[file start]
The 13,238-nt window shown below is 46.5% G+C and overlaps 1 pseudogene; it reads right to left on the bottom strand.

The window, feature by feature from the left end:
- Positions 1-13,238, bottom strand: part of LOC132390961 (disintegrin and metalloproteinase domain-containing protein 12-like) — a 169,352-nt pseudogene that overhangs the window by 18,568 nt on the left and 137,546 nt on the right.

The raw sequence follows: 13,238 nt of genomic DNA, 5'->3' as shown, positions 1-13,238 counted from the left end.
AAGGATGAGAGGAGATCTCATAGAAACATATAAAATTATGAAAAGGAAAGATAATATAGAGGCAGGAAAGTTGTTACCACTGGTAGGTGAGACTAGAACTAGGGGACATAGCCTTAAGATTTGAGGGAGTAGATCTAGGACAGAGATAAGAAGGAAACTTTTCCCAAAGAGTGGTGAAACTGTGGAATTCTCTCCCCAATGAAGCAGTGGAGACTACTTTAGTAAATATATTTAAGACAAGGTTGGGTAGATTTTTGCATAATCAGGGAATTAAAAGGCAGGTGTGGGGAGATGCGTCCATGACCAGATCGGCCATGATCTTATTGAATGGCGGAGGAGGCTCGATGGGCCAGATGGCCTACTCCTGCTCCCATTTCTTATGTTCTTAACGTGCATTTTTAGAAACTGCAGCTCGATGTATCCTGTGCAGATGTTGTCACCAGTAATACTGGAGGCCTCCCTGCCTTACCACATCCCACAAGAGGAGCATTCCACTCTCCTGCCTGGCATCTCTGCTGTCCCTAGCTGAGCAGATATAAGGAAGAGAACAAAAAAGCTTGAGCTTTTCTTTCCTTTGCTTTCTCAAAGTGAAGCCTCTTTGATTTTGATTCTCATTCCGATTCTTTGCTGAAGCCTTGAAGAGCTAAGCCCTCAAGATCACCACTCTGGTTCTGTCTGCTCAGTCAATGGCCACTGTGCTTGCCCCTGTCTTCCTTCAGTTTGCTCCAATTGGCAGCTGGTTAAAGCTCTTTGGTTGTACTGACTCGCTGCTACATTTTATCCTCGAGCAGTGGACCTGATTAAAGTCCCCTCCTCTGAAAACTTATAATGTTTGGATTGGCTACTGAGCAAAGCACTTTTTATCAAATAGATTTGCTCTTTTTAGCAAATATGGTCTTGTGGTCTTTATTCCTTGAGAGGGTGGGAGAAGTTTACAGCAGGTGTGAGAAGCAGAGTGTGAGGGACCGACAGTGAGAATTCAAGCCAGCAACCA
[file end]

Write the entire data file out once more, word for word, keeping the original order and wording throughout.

The 13,238-nt window shown below is 46.5% G+C and overlaps 1 pseudogene; it reads right to left on the bottom strand.

The window, feature by feature from the left end:
- Positions 1-13,238, bottom strand: part of LOC132390961 (disintegrin and metalloproteinase domain-containing protein 12-like) — a 169,352-nt pseudogene that overhangs the window by 18,568 nt on the left and 137,546 nt on the right.

The raw sequence follows: 13,238 nt of genomic DNA, 5'->3' as shown, positions 1-13,238 counted from the left end.
AAGGATGAGAGGAGATCTCATAGAAACATATAAAATTATGAAAAGGAAAGATAATATAGAGGCAGGAAAGTTGTTACCACTGGTAGGTGAGACTAGAACTAGGGGACATAGCCTTAAGATTTGAGGGAGTAGATCTAGGACAGAGATAAGAAGGAAACTTTTCCCAAAGAGTGGTGAAACTGTGGAATTCTCTCCCCAATGAAGCAGTGGAGACTACTTTAGTAAATATATTTAAGACAAGGTTGGGTAGATTTTTGCATAATCAGGGAATTAAAAGGCAGGTGTGGGGAGATGCGTCCATGACCAGATCGGCCATGATCTTATTGAATGGCGGAGGAGGCTCGATGGGCCAGATGGCCTACTCCTGCTCCCATTTCTTATGTTCTTAACGTGCATTTTTAGAAACTGCAGCTCGATGTATCCTGTGCAGATGTTGTCACCAGTAATACTGGAGGCCTCCCTGCCTTACCACATCCCACAAGAGGAGCATTCCACTCTCCTGCCTGGCATCTCTGCTGTCCCTAGCTGAGCAGATATAAGGAAGAGAACAAAAAAGCTTGAGCTTTTCTTTCCTTTGCTTTCTCAAAGTGAAGCCTCTTTGATTTTGATTCTCATTCCGATTCTTTGCTGAAGCCTTGAAGAGCTAAGCCCTCAAGATCACCACTCTGGTTCTGTCTGCTCAGTCAATGGCCACTGTGCTTGCCCCTGTCTTCCTTCAGTTTGCTCCAATTGGCAGCTGGTTAAAGCTCTTTGGTTGTACTGACTCGCTGCTACATTTTATCCTCGAGCAGTGGACCTGATTAAAGTCCCCTCCTCTGAAAACTTATAATGTTTGGATTGGCTACTGAGCAAAGCACTTTTTATCAAATAGATTTGCTCTTTTTAGCAAATATGGTCTTGTGGTCTTTATTCCTTGAGAGGGTGGGAGAAGTTTACAGCAGGTGTGAGAAGCAGAGTGTGAGGGACCGACAGTGAGAATTCAAGCCAGCAACCA